by Percy Bysshe Shelley
Where It All Goes Down
This poem has several settings. It begins with a strange encounter between the speaker and a traveler from an "antique land" (1). We have no idea where this rendezvous takes place, which is very weird. It could be in the speaker's head, in a dream, on the street, or in the desert; it sort of resembles something that might occur in a youth hostel or a tavern in London. The first appearance of Aragorn in the Fellowship of the Ring might be a good comparison.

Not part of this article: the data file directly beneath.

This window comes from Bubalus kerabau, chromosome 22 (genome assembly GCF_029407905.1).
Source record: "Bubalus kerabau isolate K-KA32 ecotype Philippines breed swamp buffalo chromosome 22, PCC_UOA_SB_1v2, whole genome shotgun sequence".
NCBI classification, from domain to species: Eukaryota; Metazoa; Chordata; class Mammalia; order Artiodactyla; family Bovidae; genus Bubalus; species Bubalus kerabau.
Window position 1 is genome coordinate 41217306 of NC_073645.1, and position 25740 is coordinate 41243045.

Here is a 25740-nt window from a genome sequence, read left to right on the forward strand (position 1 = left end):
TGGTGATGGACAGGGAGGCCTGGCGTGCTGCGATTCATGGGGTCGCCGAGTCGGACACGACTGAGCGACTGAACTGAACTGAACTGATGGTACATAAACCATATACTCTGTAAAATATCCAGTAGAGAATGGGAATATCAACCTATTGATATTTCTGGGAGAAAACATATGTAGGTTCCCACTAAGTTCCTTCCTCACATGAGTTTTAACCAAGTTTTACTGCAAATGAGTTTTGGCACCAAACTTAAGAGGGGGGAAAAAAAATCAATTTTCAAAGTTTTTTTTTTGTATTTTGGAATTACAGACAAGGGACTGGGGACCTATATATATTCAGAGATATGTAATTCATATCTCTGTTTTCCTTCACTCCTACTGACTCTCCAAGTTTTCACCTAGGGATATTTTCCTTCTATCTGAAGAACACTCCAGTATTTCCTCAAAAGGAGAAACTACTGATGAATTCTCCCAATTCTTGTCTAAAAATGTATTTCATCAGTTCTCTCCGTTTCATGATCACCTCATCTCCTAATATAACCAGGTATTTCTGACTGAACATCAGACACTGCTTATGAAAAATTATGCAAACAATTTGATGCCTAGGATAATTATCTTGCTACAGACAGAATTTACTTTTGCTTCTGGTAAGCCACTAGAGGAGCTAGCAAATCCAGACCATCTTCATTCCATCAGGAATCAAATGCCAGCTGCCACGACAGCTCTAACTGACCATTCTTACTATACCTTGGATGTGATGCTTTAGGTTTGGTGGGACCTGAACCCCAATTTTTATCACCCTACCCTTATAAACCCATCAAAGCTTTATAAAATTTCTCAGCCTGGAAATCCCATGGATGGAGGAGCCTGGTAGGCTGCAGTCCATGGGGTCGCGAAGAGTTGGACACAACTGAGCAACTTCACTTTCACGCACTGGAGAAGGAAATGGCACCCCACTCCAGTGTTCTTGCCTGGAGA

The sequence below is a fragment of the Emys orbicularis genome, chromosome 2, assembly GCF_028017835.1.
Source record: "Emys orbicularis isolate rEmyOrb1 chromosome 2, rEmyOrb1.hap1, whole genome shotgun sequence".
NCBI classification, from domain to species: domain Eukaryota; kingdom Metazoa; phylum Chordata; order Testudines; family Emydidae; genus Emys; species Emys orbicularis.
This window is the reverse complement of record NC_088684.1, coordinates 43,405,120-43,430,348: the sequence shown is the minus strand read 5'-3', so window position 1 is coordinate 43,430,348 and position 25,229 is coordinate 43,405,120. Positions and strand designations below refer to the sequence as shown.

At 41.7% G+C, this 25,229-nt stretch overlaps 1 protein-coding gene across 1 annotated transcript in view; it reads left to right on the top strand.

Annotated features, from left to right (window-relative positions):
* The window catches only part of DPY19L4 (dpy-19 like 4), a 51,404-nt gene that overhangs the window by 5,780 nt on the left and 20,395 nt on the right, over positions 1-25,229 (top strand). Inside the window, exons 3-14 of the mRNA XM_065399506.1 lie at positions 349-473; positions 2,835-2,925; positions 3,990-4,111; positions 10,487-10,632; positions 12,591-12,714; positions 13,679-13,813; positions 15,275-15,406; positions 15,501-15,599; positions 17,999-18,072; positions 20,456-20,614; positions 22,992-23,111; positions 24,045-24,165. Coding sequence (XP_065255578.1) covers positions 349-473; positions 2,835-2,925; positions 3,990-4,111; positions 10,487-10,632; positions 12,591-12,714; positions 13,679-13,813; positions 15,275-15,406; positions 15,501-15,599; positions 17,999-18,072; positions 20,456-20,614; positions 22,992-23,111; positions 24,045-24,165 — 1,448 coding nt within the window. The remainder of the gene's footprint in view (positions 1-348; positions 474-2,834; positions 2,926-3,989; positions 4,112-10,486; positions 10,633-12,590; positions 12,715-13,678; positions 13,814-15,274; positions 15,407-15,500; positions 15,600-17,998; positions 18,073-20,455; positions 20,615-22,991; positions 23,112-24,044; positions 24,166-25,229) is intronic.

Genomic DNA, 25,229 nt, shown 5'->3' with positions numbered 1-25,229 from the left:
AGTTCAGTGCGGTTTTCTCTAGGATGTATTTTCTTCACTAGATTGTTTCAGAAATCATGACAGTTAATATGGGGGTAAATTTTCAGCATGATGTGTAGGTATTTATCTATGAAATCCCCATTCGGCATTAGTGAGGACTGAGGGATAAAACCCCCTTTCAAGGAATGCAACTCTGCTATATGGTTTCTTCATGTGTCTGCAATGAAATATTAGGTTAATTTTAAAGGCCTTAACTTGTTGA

Shortly after this initial meeting we are whisked away to the sands of Egypt, or a barren desert that closely resembles it. And this desert isn't just barren; it's really barren. Other than the legs, pedestal, and head of the statue, there's only sand. No trace remains of the civilization or culture that spawned the statue. It's a lot like something you'd see in Planet Earth: emptiness all around, a few sand-storms here, and that's about it. It reminds us of movies where people are stranded in the desert and eventually find a little oasis or the occasional tree, except that here we find a partially destroyed statue instead of a little pond.